September Is Ovarian Cancer Awareness Month

Normally I’m not big into the ribbons for awareness, but I also don’t feel super comfortable sharing difficult things, so I’m not going to be putting decals on my car.  I think knowledge and awareness are absolutely crucial to getting more cures and more people involved in helping each other, but I’m pretty selective about what I share, and I think it’s better that way.  Like, I don’t like telling people I have Celiac because I don’t like going through the questions…with everybody.

Yes, I can eat potatoes. No I can’t eat one bite of pizza, even if it only has “just a little flour.”  I’m not going to feel sick and “pay for it” afterward: I’m not going to breathe afterward.  And I’ve found that that makes people feel uncomfortable, so I prefer to not talk about it; in general.  I mean, if it comes up it’s not that I avoid admitting it…but in general, it isn’t something I talk about.

Same with epilepsy.

And SVT.

I don’t appreciate snarky comments, I don’t like backhanded comments, and I don’t tolerate jerks very well; and it seems some people just can’t resist being a jerk about this kind of stuff.  I’m also quite adverse to pity (“ohh, you poor thing.“)  Sooo, I just try to avoid situations where my eyebrows may raise and well calculated words may come out of mine mouth.  I think it’s best for humanity and such.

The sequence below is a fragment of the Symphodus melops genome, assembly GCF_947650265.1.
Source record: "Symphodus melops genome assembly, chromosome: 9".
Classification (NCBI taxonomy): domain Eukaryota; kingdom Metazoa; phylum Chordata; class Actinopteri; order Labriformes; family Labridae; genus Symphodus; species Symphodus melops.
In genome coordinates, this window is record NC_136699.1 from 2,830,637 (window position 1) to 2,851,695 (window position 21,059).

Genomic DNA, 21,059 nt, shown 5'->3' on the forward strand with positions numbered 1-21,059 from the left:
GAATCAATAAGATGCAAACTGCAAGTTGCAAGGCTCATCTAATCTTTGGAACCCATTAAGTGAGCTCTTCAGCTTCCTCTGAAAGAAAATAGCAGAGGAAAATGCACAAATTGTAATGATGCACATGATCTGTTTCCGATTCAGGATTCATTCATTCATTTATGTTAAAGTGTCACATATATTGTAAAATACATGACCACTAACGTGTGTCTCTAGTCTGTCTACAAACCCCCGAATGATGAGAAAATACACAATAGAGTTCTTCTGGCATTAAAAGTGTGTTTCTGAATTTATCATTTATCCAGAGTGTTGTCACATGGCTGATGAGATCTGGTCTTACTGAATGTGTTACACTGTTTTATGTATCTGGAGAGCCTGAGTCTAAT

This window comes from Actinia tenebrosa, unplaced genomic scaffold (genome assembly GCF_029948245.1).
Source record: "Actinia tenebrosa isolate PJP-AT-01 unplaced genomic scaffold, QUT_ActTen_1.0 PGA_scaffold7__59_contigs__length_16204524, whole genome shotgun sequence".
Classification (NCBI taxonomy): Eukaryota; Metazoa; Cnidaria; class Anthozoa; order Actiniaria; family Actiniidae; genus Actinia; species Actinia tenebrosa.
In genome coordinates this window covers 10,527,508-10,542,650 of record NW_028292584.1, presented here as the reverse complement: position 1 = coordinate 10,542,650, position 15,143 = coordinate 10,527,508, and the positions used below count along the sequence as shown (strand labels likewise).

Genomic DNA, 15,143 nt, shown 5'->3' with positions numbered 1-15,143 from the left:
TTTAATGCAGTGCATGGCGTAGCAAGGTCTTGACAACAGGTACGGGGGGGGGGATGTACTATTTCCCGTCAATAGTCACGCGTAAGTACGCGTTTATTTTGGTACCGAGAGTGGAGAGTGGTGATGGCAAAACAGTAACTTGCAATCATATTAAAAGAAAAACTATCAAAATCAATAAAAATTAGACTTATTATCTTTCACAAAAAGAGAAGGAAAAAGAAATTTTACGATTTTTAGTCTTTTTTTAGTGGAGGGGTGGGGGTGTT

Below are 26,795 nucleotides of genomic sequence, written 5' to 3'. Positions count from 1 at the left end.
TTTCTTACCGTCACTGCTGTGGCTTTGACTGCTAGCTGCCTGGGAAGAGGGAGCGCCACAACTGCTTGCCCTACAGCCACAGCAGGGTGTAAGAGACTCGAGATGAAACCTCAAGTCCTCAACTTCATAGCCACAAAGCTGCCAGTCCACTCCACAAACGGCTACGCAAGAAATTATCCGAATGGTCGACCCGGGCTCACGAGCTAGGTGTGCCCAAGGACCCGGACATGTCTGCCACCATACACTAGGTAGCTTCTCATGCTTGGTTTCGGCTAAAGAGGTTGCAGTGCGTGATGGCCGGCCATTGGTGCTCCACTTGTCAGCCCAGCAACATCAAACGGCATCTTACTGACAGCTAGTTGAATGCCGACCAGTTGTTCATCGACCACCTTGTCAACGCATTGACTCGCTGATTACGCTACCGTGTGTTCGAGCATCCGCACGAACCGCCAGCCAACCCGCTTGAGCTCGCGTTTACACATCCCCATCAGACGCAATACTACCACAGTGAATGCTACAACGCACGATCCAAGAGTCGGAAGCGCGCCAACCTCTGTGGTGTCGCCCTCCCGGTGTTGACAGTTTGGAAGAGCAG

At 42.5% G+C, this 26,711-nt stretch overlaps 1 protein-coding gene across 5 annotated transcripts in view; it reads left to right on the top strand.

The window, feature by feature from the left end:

This all being said, I was quite surprised this morning to see a ribbon that I am firmly in favor of sharing:


The reason why it interested me is because ovarian cancer looms on my horizon.

My father’s sister died of ovarian cancer, and my mother’s mother died of ovarian cancer. That covers my lineage for both sides.

They both lived for about a year and a half of agonizing chemotherapy and constant physical and mental torment after the diagnosis before succumbing to it entirely, and it was agonizing to watch.  There was nothing we could to do help them, and they were going to die…and they did die.

So, I keep an eye on things.  Because I want to live, just as they wanted to live. I want to see my children grow up and raise their children.  I want to live a long life with Ben.

Ultimately, there isn’t a magic wand to protect ourselves from anything…diseases happen, accidents happen and death happens.

Ultimately, I don’t know if there is anything we can do for this.  There was nothing I could do for my family.

But damn it, we have to try.


Why Teal

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Choose Hope

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Facebook Ovarian Cancer Awareness Month


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